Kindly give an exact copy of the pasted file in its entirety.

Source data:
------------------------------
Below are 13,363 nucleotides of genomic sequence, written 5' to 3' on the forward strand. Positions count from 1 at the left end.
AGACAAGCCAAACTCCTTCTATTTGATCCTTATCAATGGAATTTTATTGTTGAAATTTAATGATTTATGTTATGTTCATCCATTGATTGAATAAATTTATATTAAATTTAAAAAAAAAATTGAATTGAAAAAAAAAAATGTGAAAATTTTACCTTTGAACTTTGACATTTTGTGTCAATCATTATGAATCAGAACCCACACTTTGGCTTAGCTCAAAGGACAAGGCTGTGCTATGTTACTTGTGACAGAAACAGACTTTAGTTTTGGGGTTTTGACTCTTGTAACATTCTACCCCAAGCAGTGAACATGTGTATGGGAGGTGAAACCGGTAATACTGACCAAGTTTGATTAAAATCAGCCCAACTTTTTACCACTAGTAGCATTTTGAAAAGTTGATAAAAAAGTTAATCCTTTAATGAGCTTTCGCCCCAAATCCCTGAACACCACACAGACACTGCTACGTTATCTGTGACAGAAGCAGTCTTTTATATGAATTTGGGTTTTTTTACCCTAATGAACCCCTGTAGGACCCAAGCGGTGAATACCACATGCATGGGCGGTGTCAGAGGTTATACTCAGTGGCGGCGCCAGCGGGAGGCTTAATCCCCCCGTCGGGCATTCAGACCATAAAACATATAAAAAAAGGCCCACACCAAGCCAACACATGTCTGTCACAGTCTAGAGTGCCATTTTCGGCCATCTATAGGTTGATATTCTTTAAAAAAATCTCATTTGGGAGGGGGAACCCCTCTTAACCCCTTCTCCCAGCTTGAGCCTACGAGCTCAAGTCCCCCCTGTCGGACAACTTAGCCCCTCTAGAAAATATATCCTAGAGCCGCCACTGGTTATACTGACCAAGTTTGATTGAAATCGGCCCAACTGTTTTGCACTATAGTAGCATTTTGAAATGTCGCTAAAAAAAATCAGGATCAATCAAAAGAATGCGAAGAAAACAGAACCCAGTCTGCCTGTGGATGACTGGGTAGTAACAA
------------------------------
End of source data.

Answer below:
Below are 13,363 nucleotides of genomic sequence, written 5' to 3' on the forward strand. Positions count from 1 at the left end.
AGACAAGCCAAACTCCTTCTATTTGATCCTTATCAATGGAATTTTATTGTTGAAATTTAATGATTTATGTTATGTTCATCCATTGATTGAATAAATTTATATTAAATTTAAAAAAAAAATTGAATTGAAAAAAAAAAATGTGAAAATTTTACCTTTGAACTTTGACATTTTGTGTCAATCATTATGAATCAGAACCCACACTTTGGCTTAGCTCAAAGGACAAGGCTGTGCTATGTTACTTGTGACAGAAACAGACTTTAGTTTTGGGGTTTTGACTCTTGTAACATTCTACCCCAAGCAGTGAACATGTGTATGGGAGGTGAAACCGGTAATACTGACCAAGTTTGATTAAAATCAGCCCAACTTTTTACCACTAGTAGCATTTTGAAAAGTTGATAAAAAAGTTAATCCTTTAATGAGCTTTCGCCCCAAATCCCTGAACACCACACAGACACTGCTACGTTATCTGTGACAGAAGCAGTCTTTTATATGAATTTGGGTTTTTTTACCCTAATGAACCCCTGTAGGACCCAAGCGGTGAATACCACATGCATGGGCGGTGTCAGAGGTTATACTCAGTGGCGGCGCCAGCGGGAGGCTTAATCCCCCCGTCGGGCATTCAGACCATAAAACATATAAAAAAAGGCCCACACCAAGCCAACACATGTCTGTCACAGTCTAGAGTGCCATTTTCGGCCATCTATAGGTTGATATTCTTTAAAAAAATCTCATTTGGGAGGGGGAACCCCTCTTAACCCCTTCTCCCAGCTTGAGCCTACGAGCTCAAGTCCCCCCTGTCGGACAACTTAGCCCCTCTAGAAAATATATCCTAGAGCCGCCACTGGTTATACTGACCAAGTTTGATTGAAATCGGCCCAACTGTTTTGCACTATAGTAGCATTTTGAAATGTCGCTAAAAAAAATCAGGATCAATCAAAAGAATGCGAAGAAAACAGAACCCAGTCTGCCTGTGGATGACTGGGTAGTAACAA